Wake for Brazil's 'greatest black activist' do Nascimento highlights racial progress
A diversity of Brazilians who turned out for the public wake of Abdias do Nascimento, who fought for black rights in a country that imported far more African slaves than America.
Rio de Janeiro
As scores gathered in downtown Rio for the public wake for Abdias do Nascimento, Brazil’s “greatest black activist," the crowd was a reminder that alongside Brazil’s stubborn legacy of racial inequality, there’s a diversity of actors fighting for change.Skip to next paragraph
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Among those gathered to pay their respects to Mr. do Nascimento, I spotted Brazilian families of all shades – a monk, men in prayer caps, representatives from quilomobos (historic runaway slave colonies), and women dressed in the breezy white dresses and turbans characteristic of afro-Brazilians in the country’s arid northeast. The crowd pressed in most excitedly for the two political guests, Rio de Janeiro Gov. Sérgio Cabral and iconic ex-President Luiz Inácio ‘Lula’ da Silva, neither of whom are black. Do Nascimento’s widow, who led the procession and shouted “Axé!” – an exclamation in the afro-Brazilian religion Candomblé – is a white American.
The artist, professor, and former senator do Nascimento passed away Tuesday after leading black rights movements for three-quarters of a century. He was “Brazil’s greatest black activist and intellectual,” in the words of the recent PBS production “Black in Latin America” by Harvard University Professor Henry Louis Gates. (Watch the interview of do Nascimento here, beginning at 44 minutes.)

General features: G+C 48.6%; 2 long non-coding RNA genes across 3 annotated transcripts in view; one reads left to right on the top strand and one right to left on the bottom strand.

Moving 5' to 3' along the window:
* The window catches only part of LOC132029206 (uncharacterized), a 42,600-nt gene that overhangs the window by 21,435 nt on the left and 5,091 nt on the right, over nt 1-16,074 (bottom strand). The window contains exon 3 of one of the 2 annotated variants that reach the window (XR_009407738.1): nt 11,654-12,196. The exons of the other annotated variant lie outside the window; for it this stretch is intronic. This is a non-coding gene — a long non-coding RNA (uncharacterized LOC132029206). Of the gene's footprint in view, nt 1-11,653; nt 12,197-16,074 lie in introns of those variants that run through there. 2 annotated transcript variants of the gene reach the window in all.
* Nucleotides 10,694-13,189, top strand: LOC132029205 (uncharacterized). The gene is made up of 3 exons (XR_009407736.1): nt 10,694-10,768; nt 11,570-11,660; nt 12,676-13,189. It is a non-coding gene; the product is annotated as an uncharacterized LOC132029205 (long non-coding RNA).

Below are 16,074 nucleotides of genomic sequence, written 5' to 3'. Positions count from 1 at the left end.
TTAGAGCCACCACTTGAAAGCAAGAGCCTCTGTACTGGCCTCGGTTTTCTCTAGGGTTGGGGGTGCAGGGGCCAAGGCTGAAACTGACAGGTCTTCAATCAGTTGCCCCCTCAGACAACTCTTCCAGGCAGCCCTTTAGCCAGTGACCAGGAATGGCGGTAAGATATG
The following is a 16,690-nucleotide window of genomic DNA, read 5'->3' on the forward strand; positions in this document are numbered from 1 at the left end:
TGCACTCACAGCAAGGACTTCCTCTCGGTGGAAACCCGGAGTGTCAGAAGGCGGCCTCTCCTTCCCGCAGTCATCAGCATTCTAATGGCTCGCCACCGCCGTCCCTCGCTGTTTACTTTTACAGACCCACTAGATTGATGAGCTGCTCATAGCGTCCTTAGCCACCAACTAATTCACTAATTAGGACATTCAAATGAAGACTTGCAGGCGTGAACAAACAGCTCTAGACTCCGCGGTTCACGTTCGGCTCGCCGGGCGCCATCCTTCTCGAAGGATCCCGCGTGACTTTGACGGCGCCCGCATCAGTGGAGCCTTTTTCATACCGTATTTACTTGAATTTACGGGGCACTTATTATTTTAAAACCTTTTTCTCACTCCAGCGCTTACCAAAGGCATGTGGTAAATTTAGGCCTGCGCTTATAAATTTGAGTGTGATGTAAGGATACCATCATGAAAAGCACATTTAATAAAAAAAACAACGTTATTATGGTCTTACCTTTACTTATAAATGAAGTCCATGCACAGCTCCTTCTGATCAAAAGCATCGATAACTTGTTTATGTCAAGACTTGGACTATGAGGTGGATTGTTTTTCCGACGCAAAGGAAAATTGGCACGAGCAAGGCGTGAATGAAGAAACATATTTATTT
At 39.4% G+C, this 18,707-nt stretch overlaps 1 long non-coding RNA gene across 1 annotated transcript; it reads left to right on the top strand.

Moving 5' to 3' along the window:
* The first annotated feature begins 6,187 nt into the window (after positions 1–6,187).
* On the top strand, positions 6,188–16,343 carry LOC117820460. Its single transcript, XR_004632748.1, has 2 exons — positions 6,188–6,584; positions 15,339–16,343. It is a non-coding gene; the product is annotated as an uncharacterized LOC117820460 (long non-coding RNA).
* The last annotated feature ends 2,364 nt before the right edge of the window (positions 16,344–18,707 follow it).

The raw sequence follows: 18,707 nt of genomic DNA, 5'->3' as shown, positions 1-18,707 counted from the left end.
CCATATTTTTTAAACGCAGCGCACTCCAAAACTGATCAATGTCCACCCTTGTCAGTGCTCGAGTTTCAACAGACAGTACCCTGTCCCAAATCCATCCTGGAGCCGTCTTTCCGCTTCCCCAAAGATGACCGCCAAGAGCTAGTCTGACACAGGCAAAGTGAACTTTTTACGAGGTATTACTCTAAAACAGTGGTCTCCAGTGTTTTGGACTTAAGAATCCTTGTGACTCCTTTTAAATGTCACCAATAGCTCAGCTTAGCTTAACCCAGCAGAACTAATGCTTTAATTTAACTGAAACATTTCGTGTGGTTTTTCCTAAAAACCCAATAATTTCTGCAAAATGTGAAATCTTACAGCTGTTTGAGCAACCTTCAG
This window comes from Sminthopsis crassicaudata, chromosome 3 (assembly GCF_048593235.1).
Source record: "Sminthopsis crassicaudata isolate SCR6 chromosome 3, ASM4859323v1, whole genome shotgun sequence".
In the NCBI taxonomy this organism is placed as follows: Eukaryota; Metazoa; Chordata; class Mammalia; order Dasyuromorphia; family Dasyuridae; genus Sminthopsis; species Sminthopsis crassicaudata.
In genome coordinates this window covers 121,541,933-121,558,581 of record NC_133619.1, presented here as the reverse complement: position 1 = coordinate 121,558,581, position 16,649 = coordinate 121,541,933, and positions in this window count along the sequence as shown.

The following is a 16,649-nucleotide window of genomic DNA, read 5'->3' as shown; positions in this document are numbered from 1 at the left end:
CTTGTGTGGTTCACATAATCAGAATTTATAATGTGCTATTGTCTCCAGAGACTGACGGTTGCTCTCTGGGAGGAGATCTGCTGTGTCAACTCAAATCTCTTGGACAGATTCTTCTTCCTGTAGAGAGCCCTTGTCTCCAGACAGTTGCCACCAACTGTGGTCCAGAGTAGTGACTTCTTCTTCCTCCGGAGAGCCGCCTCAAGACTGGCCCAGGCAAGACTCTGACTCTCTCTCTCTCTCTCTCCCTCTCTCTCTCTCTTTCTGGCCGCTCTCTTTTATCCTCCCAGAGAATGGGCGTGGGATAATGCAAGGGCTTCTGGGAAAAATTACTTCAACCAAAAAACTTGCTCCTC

When Mr. Gates asked during the interview about the popular idea that Brazil is a “racial democracy” that does not experience discrimination based on color lines, do Nascimento dismissed the concept. “This is a joke that has been built up since Brazil was discovered. And Brazil likes to spread this around the world,” the activist said. “You just have to look at a black family. Where do they live? The black children, where are they educated?” do Nascimento added.
There are many reasons to agree with him. Look at Brazil’s day-to-day realities, at the gradual change in skin color when walking from posh Ipanema up to its hillside favela (shantytown) Cantagalo; at the near-homogeneity in the picture of current President Dilma Rousseff’s cabinet during her January inauguration; at the absence of dark skinned actors in popular Brazilian novelas (evening soap operas). One study estimated that no novela in the half century of the genre had more than 10 percent of its cast black.
Far more slaves went to Brazil than US